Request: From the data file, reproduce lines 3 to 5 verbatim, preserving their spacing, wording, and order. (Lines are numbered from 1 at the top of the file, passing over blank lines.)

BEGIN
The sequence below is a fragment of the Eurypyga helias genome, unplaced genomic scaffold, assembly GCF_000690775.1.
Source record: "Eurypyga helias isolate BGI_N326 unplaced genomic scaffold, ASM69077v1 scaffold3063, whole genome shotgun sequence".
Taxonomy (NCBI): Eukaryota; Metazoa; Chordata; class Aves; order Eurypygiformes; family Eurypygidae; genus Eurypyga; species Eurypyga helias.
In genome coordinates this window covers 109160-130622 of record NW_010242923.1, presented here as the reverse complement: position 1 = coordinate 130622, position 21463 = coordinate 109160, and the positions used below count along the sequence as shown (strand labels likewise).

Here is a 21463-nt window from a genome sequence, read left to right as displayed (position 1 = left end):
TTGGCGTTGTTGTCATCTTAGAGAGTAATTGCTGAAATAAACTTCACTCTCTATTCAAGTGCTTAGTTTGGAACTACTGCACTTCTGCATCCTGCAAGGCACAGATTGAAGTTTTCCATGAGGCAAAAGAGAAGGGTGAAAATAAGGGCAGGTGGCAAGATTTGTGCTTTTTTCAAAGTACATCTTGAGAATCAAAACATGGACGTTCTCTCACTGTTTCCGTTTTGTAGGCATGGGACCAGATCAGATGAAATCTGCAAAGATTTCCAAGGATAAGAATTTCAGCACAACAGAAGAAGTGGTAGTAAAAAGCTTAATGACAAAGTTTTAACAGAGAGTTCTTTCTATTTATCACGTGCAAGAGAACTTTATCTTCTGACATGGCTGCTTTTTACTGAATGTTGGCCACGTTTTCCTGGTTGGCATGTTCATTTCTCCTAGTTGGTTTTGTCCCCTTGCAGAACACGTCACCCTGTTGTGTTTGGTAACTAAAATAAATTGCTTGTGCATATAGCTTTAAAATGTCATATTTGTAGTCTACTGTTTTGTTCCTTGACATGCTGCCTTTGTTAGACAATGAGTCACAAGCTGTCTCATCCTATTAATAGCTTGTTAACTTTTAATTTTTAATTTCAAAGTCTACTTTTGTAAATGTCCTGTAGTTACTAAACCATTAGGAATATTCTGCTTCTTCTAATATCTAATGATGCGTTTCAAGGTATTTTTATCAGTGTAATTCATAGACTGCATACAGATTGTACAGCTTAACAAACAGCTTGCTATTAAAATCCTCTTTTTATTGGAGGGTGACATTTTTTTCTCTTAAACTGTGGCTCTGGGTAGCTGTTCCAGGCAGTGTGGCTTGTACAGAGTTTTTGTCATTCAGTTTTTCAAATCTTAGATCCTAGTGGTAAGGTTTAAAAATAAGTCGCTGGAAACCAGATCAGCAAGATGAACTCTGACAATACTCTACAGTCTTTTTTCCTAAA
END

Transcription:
Taxonomy (NCBI): Eukaryota; Metazoa; Chordata; class Aves; order Eurypygiformes; family Eurypygidae; genus Eurypyga; species Eurypyga helias.
In genome coordinates this window covers 109160-130622 of record NW_010242923.1, presented here as the reverse complement: position 1 = coordinate 130622, position 21463 = coordinate 109160, and the positions used below count along the sequence as shown (strand labels likewise).

Here is a 21463-nt window from a genome sequence, read left to right as displayed (position 1 = left end):